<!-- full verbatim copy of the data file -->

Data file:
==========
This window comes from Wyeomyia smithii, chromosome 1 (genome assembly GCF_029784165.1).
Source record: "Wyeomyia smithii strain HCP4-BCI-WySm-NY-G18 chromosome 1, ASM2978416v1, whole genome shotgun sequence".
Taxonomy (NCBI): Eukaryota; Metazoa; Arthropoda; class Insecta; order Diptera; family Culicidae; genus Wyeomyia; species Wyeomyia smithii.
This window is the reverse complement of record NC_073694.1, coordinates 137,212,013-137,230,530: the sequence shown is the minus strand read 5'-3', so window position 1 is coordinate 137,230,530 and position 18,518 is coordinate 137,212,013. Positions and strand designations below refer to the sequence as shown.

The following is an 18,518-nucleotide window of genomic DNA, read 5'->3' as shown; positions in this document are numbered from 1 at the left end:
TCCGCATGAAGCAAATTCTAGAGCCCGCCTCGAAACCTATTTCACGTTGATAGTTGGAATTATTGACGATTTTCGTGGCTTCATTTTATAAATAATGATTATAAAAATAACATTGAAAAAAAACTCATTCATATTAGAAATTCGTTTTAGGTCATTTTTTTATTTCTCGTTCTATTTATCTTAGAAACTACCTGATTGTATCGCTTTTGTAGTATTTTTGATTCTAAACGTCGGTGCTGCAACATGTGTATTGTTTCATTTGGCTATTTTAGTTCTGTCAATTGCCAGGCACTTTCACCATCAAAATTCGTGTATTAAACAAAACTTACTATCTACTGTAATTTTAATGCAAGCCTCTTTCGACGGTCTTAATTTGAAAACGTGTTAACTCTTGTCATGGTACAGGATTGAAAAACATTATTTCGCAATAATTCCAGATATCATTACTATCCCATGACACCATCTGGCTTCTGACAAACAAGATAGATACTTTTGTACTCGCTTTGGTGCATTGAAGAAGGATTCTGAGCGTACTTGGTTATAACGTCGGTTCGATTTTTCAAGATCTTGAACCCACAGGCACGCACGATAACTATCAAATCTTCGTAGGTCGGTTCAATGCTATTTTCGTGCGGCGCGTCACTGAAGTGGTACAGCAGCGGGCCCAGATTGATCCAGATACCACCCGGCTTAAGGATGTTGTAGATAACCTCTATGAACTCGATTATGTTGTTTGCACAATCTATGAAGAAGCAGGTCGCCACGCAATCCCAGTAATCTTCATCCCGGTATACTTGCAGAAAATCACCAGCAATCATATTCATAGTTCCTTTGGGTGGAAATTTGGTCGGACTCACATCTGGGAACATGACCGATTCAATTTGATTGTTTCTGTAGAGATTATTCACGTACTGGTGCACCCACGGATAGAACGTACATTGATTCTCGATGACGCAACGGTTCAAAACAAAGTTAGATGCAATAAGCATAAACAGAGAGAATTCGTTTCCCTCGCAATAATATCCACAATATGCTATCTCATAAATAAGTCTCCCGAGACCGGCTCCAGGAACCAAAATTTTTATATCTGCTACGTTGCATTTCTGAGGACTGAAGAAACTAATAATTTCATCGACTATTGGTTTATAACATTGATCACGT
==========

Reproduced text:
This window comes from Wyeomyia smithii, chromosome 1 (genome assembly GCF_029784165.1).
Source record: "Wyeomyia smithii strain HCP4-BCI-WySm-NY-G18 chromosome 1, ASM2978416v1, whole genome shotgun sequence".
Taxonomy (NCBI): Eukaryota; Metazoa; Arthropoda; class Insecta; order Diptera; family Culicidae; genus Wyeomyia; species Wyeomyia smithii.
This window is the reverse complement of record NC_073694.1, coordinates 137,212,013-137,230,530: the sequence shown is the minus strand read 5'-3', so window position 1 is coordinate 137,230,530 and position 18,518 is coordinate 137,212,013. Positions and strand designations below refer to the sequence as shown.

The following is an 18,518-nucleotide window of genomic DNA, read 5'->3' as shown; positions in this document are numbered from 1 at the left end:
TCCGCATGAAGCAAATTCTAGAGCCCGCCTCGAAACCTATTTCACGTTGATAGTTGGAATTATTGACGATTTTCGTGGCTTCATTTTATAAATAATGATTATAAAAATAACATTGAAAAAAAACTCATTCATATTAGAAATTCGTTTTAGGTCATTTTTTTATTTCTCGTTCTATTTATCTTAGAAACTACCTGATTGTATCGCTTTTGTAGTATTTTTGATTCTAAACGTCGGTGCTGCAACATGTGTATTGTTTCATTTGGCTATTTTAGTTCTGTCAATTGCCAGGCACTTTCACCATCAAAATTCGTGTATTAAACAAAACTTACTATCTACTGTAATTTTAATGCAAGCCTCTTTCGACGGTCTTAATTTGAAAACGTGTTAACTCTTGTCATGGTACAGGATTGAAAAACATTATTTCGCAATAATTCCAGATATCATTACTATCCCATGACACCATCTGGCTTCTGACAAACAAGATAGATACTTTTGTACTCGCTTTGGTGCATTGAAGAAGGATTCTGAGCGTACTTGGTTATAACGTCGGTTCGATTTTTCAAGATCTTGAACCCACAGGCACGCACGATAACTATCAAATCTTCGTAGGTCGGTTCAATGCTATTTTCGTGCGGCGCGTCACTGAAGTGGTACAGCAGCGGGCCCAGATTGATCCAGATACCACCCGGCTTAAGGATGTTGTAGATAACCTCTATGAACTCGATTATGTTGTTTGCACAATCTATGAAGAAGCAGGTCGCCACGCAATCCCAGTAATCTTCATCCCGGTATACTTGCAGAAAATCACCAGCAATCATATTCATAGTTCCTTTGGGTGGAAATTTGGTCGGACTCACATCTGGGAACATGACCGATTCAATTTGATTGTTTCTGTAGAGATTATTCACGTACTGGTGCACCCACGGATAGAACGTACATTGATTCTCGATGACGCAACGGTTCAAAACAAAGTTAGATGCAATAAGCATAAACAGAGAGAATTCGTTTCCCTCGCAATAATATCCACAATATGCTATCTCATAAATAAGTCTCCCGAGACCGGCTCCAGGAACCAAAATTTTTATATCTGCTACGTTGCATTTCTGAGGACTGAAGAAACTAATAATTTCATCGACTATTGGTTTATAACATTGATCACGT